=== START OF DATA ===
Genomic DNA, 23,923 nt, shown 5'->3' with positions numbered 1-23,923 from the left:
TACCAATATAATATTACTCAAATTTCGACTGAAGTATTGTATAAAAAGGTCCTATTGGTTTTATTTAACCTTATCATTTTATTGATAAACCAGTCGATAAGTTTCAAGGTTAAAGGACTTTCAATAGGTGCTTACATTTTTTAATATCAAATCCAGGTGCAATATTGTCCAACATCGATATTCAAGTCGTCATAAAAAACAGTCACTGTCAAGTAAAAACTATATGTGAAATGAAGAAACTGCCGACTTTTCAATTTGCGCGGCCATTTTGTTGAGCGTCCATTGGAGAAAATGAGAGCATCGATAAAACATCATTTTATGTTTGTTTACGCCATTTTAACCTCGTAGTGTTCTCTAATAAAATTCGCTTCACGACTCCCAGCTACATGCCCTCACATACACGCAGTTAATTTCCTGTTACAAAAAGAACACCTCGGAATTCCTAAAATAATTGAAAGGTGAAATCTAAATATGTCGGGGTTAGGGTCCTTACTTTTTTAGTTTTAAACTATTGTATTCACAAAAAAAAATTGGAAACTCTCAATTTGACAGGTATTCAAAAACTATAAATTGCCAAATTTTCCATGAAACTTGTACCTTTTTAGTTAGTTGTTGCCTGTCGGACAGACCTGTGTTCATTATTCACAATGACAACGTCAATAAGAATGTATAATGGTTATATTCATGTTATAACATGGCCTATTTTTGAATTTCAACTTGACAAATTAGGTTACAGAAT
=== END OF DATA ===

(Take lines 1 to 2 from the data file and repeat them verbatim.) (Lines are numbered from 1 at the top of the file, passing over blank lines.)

Genomic DNA, 23,923 nt, shown 5'->3' with positions numbered 1-23,923 from the left:
TACCAATATAATATTACTCAAATTTCGACTGAAGTATTGTATAAAAAGGTCCTATTGGTTTTATTTAACCTTATCATTTTATTGATAAACCAGTCGATAAGTTTCAAGGTTAAAGGACTTTCAATAGGTGCTTACATTTTTTAATATCAAATCCAGGTGCAATATTGTCCAACATCGATATTCAAGTCGTCATAAAAAACAGTCACTGTCAAGTAAAAACTATATGTGAAATGAAGAAACTGCCGACTTTTCAATTTGCGCGGCCATTTTGTTGAGCGTCCATTGGAGAAAATGAGAGCATCGATAAAACATCATTTTATGTTTGTTTACGCCATTTTAACCTCGTAGTGTTCTCTAATAAAATTCGCTTCACGACTCCCAGCTACATGCCCTCACATACACGCAGTTAATTTCCTGTTACAAAAAGAACACCTCGGAATTCCTAAAATAATTGAAAGGTGAAATCTAAATATGTCGGGGTTAGGGTCCTTACTTTTTTAGTTTTAAACTATTGTATTCACAAAAAAAAATTGGAAACTCTCAATTTGACAGGTATTCAAAAACTATAAATTGCCAAATTTTCCATGAAACTTGTACCTTTTTAGTTAGTTGTTGCCTGTCGGACAGACCTGTGTTCATTATTCACAATGACAACGTCAATAAGAATGTATAATGGTTATATTCATGTTATAACATGGCCTATTTTTGAATTTCAACTTGACAAATTAGGTTACAGAAT